Campus master plan offers ideas for future
Students arriving at Bowdoin six years from now will likely discover a new hockey arena, two new residence halls, a new bookstore, and revitalized housing. Visitors in 2025 may discover a new visual arts center, along with a plethora of other new buildings. And the Bowdoin of 2050 may include a new secondary quad down by the train tracks, and a Hubbard Hall library.
This look into the future is found in the new draft of the campus master plan, unveiled to students on Tuesday. The plan, 14 months in the making, will provide a general guide for Bowdoin for the next half-century.
"We've got a base of information from which to think about," said College President Barry Mills in an interview Thursday.
Mills said he regrets calling the results a "master plan," since it is in no way finalized.
"These are general directions for the future of the College," said Assistant to the President Scott Meiklejohn at Tuesday's presentation.
The plan was developed by the College in conjunction with Skidmore, Owings and Merrill (SOC), a Chicago consulting firm. SOC's Douglas Voigt was one of the chief architects of the plan.
"The keystone of all this is supporting the academic mission of the College," Voigt said.
Speculation that the College may expand the population of the College was categorically denied by Mills. "We have no plans on expanding the size of the college in any material way," Mills said.
The plan was first presented to Trustees in the fall. Organizers insist that it is only a guiding vision. The early part of the plan, Bowdoin in 2010, is the most specific portion.
2010 plans nearly concrete
By 2010, new buildings are expected to include the currently-in-construction Kanbar Hall, two residence halls, a new hockey arena, and a new bookstore.
Officials also hope for renovation of the first-year dormitories, a new concert hall in Curtis Pool, a renovated Walker Art Building, and improvements to Hawthorne-Longfellow Library. Mills noted that all renovations and new construction are dependent on available funds.
But, according to the plan, a new hockey rink will replace Dayton Arena and will likely be located near the Farley Fieldhouse. Planners want to eventually use the Dayton site for academic purposes in order, they say, to keep academics close to the core.
"All of these projects are meeting academic needs," Voigt said.
The plan for 2010 also includes placing a bookstore on the cusp of the downtown-on Maine Street across from the First Parish Church. A bookstore there could increase sales and help to brighten up the entrance to the campus, officials said.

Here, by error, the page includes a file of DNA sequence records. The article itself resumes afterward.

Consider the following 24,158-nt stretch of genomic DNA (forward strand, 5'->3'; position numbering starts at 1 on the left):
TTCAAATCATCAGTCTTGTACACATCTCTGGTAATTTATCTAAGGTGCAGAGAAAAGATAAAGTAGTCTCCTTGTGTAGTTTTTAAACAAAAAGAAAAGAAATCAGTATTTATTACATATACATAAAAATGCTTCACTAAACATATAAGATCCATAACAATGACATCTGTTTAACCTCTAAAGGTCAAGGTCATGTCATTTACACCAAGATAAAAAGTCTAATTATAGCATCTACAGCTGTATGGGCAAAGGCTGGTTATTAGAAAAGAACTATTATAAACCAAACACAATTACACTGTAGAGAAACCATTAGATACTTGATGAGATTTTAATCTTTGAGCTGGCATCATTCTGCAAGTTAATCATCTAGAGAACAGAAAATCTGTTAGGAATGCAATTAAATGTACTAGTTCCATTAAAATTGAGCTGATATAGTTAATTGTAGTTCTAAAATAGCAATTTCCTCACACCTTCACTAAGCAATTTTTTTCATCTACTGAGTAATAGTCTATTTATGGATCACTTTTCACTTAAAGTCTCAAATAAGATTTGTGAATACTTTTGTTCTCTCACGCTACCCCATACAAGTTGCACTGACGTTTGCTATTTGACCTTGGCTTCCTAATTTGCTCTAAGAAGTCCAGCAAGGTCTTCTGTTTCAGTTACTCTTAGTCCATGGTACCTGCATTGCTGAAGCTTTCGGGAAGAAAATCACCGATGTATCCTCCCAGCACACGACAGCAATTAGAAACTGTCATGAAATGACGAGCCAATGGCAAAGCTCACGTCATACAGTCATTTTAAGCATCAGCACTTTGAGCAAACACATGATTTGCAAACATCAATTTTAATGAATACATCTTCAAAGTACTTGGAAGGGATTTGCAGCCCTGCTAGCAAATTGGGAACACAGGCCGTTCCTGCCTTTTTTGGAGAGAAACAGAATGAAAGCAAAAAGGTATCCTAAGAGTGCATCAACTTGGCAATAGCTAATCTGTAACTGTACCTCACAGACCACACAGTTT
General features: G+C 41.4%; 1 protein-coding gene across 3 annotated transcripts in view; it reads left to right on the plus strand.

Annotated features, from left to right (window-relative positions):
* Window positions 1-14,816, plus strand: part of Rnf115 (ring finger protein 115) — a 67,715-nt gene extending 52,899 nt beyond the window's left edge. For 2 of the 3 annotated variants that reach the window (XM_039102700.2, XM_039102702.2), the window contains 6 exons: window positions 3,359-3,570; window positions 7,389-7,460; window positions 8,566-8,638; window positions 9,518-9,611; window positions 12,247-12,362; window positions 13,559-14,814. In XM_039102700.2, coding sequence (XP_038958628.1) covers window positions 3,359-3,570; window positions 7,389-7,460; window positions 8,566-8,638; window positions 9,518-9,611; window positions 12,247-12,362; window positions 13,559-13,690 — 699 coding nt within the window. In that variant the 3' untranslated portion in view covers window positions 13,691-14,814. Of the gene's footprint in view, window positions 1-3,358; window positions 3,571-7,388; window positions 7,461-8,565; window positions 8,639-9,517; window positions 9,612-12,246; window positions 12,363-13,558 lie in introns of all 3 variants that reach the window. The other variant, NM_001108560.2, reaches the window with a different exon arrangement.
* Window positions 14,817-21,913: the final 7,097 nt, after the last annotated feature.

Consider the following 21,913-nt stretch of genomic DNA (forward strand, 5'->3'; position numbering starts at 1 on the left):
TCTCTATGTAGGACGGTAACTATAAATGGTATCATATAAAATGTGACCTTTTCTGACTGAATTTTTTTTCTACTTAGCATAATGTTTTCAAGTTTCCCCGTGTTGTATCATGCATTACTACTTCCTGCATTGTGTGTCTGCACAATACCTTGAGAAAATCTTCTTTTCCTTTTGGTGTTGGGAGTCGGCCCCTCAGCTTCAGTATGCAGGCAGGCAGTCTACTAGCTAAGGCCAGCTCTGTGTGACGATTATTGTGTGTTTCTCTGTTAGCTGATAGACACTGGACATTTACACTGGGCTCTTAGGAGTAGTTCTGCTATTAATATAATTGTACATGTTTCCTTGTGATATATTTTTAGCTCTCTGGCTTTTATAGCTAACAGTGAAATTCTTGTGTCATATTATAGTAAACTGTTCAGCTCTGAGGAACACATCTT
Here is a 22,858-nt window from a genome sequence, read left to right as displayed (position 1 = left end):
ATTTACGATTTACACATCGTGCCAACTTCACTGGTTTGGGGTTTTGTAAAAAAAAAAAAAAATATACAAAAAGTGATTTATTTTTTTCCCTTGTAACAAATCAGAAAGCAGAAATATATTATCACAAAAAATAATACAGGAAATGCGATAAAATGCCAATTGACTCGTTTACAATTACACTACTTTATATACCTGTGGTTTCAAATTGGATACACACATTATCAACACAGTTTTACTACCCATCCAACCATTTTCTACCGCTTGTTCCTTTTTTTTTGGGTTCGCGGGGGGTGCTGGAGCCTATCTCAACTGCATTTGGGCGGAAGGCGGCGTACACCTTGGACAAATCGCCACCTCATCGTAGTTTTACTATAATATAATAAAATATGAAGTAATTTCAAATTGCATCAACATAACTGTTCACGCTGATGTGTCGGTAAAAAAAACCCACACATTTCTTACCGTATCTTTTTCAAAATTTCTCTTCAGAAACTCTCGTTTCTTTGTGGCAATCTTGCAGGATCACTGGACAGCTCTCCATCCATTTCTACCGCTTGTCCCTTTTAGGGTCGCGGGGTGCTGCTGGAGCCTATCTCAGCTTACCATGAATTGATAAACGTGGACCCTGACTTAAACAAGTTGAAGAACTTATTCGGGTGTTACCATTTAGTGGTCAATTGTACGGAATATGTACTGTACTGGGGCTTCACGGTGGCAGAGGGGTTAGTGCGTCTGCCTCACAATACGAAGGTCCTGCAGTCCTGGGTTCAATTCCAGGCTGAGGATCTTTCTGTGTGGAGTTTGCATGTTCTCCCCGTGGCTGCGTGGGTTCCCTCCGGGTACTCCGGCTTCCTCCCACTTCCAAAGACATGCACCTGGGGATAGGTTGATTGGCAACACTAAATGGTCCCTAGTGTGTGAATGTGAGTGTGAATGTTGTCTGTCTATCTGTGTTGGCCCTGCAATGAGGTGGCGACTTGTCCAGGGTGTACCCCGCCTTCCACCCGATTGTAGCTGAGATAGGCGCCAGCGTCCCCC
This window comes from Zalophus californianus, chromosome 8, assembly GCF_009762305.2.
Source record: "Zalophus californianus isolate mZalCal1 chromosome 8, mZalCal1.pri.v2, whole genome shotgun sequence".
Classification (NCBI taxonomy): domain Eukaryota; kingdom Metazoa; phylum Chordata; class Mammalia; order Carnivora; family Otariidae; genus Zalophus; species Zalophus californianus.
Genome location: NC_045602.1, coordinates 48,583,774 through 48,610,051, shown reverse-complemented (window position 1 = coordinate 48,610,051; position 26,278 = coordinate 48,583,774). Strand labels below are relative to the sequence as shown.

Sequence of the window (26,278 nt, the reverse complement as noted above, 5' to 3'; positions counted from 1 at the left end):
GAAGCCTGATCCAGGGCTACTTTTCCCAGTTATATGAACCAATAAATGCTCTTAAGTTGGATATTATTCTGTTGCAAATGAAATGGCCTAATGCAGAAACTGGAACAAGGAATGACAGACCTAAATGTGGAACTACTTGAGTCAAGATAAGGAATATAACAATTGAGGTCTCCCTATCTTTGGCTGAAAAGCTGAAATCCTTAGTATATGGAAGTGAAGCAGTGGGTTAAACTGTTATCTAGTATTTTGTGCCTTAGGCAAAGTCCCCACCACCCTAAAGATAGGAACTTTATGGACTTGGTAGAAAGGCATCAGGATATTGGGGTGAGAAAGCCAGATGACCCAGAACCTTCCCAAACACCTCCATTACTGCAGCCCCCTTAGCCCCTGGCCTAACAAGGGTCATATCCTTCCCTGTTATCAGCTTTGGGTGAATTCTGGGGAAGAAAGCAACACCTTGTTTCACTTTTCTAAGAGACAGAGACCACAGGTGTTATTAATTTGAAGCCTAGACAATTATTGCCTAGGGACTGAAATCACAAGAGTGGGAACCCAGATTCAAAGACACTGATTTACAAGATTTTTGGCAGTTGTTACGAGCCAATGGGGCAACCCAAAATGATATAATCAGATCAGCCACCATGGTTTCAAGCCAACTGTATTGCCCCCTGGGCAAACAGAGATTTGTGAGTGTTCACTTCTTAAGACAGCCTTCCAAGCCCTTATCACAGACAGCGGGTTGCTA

"The least attractive parts of downtown are right where it bridges to campus," said Meiklejohn.
"Perhaps the bookstore should move out of Smith Union and become more of a gateway," Voigt said.
Mills said, though, that the location of the bookstore is far from finalized. Officials will consider a number of possible locations, and the Maine Street location is only an idea.
"The bookstore is a perfect example of how this isn't a plan," Mills said.
Most of the other concepts, though, are close to fruition. A new concert hall inside of Curtis Pool is planned, and many of the projects are well into development.
"The stuff we're talking about happening between now and 2010 will pretty much happen," said Vice President for Communications and Public Affairs Scott Hood.
2025 sees major changes
The plan's look at 2025 is broader than that of 2010. The strategy includes more than a half-dozen new developments, including on the College Street and Bath Road areas, a new visual arts center, a new arctic museum, new Brunswick Apartments, and buildings near Chamberlain and the current Dayton Arena site.
Sargent and Morrell Gym could be renovated, along with the Hatch Science Library and Adams Hall. Dudley Coe, which officials point to as a small building, could be demolished along with Pine Street Apartments, the Visual Arts Center, and various Bowdoin-owned houses on College Street.
Planners would like to see housing move closer to the center of campus, so students have to drive less.
Far away: 2050
Ideas for 2050 are even wider, and perhaps more lofty. There is talk about developing the whole block of land on which the current McClellan building sits (near the train tracks downtown.)
"We're showing this urban village that could provide additional housing," Voigt said. The plan also shows a train station, which, like all parts of the plan, may or may not come into fruition.
"We've talked with [the town] in a very general way on redevelopment of that area" between Dunkin Donuts and the First Parish Church, Meiklejohn said.
One notable on-campus addition for futuristic Bowdoin is the destruction of Hawthrone-Longfellow Library. Planners envision an expansion of Hubbard Hall backward toward College Street. This way, Hubbard could be made the center of campus in both a physical and academic sense.